Bleak skies where the sun is destined never to shine again. Torrential rain, cold and pounding and relentless. Kudzu creeping and growing, its tendrils evolving into thick, twisted arms smothering everything in its path. Buildings are sinking into the very ground. The horror of never being warm and dry is chilling. The lower portion of the country has been condemned, with most people evacuated by the government, the ones who refuse to leave their homes are left to their own devices. A line is drawn, those who stay behind have no power for lights for warmth; above the line there is power and food and law enforcement. There are plenty who stay behind and live to rue that decision. The gun law is nothing more than 'if you got one, you'd better not let nobody take it from you.' Spirits are sapped. Sleep is preferable to almost anything else, because the heart and mind and body just can't cope with the idea of waking up to yet another day of it. The time when one could run to the store and buy anything needed is long past. All energy must be spent on salvaging the bare rudiments of what it takes to survive. As usual, there are those who take advantage of such a situation. A snake-handling nutter has designs on repopulating the area with his own progeny. He has a crew of mean-stupid mouth breathers with automatic weapons to back him up. Scary stuff here.This was a first-reads giveaway. Thank you for a sobering look at a future no one wants. Excellent read.

  • Liz
    2019-05-27 23:58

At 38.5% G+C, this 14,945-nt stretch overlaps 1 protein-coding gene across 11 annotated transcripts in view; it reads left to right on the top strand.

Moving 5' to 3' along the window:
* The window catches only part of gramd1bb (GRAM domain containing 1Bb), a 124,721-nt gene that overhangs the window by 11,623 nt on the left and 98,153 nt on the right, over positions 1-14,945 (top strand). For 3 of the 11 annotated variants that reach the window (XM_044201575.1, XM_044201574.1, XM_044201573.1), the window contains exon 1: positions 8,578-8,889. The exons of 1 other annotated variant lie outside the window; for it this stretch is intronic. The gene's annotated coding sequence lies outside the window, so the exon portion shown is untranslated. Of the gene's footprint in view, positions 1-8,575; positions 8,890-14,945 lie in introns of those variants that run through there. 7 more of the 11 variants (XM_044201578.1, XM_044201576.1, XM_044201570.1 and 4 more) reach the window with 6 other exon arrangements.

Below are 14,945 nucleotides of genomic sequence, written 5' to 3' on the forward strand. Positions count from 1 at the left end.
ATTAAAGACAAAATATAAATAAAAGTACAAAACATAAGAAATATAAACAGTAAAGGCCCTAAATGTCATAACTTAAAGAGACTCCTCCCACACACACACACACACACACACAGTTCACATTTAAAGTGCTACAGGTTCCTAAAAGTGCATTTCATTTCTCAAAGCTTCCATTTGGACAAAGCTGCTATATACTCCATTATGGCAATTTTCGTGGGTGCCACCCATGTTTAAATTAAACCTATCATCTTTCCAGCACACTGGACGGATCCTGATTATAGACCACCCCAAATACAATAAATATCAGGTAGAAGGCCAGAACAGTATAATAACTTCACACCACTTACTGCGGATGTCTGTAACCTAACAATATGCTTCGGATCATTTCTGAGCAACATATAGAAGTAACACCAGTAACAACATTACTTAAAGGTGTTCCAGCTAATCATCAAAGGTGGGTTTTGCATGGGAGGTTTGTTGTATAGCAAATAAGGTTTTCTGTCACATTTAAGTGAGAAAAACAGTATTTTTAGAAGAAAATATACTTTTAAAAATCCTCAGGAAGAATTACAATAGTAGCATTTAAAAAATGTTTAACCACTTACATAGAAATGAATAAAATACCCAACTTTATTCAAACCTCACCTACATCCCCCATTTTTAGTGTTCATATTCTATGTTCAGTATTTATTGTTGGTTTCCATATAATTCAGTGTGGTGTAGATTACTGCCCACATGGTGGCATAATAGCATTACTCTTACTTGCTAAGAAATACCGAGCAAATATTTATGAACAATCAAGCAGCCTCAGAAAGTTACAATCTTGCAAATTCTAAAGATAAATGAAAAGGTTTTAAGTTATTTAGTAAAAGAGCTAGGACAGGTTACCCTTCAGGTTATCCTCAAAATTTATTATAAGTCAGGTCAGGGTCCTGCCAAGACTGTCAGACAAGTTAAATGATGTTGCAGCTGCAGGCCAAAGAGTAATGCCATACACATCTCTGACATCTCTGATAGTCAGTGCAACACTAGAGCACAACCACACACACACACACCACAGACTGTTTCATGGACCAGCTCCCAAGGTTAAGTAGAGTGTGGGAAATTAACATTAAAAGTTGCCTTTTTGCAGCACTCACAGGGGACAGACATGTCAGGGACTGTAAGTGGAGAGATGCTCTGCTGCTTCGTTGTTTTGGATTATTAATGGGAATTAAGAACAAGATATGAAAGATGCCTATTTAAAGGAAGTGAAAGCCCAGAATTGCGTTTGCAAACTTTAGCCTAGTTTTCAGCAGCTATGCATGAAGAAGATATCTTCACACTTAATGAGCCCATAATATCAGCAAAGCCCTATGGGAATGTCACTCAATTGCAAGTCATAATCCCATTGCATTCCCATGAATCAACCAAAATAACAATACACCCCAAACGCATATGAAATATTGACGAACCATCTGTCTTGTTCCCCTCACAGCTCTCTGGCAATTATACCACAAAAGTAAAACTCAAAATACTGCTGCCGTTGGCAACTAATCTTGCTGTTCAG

Damn, can this man write. When I finished this book, I looked around me and wondered what the hell I was going to do with myself. Incredible writing, atmosphere, characters, suspense… Smith has crazy talent. I loved this book even more than Desperation Road, and that’s saying something. Many other reviewers have already said it well, so nothing I can say here will be new, but I still need to get it out.This story grabbed me by the throat and while it was painful sometimes, at no point did I ever want to put it down. For me, the most compelling facet of Rivers is the life of this lonely man Cohen, who is haunted by the ghosts of his loved ones and drowning in grief that doesn’t ever seem to abate. He’s living in a self-imposed exile, and when circumstances force him out of seclusion, make him responsible for lives other than his own, it could save him or destroy him. The path he chooses is both inspiring and thought-provoking.These characters -- all of them, the good and the bad -- are so fucking alive and true and human and relatable in so many ways. I just don’t know how else to say it. Through each of them you can feel the power of the storms, the cold, wet, bleak, violent world in which they live. But inside them, the desire for something better is what pulls them through their darkest moments. This, I feel, is where Smith’s true gift lies; it’s his ability to create authentic characters and, through them, allow the reader to fully experience the environment in which they exist. Michael Farris Smith’s honest, incisive writing made reading this book a profound experience. It’s one that I would recommend to all of my reading friends without hesitation. I challenge you to not be carried away by the suspense and the redemptive nature of this story. So there’s your recommendation!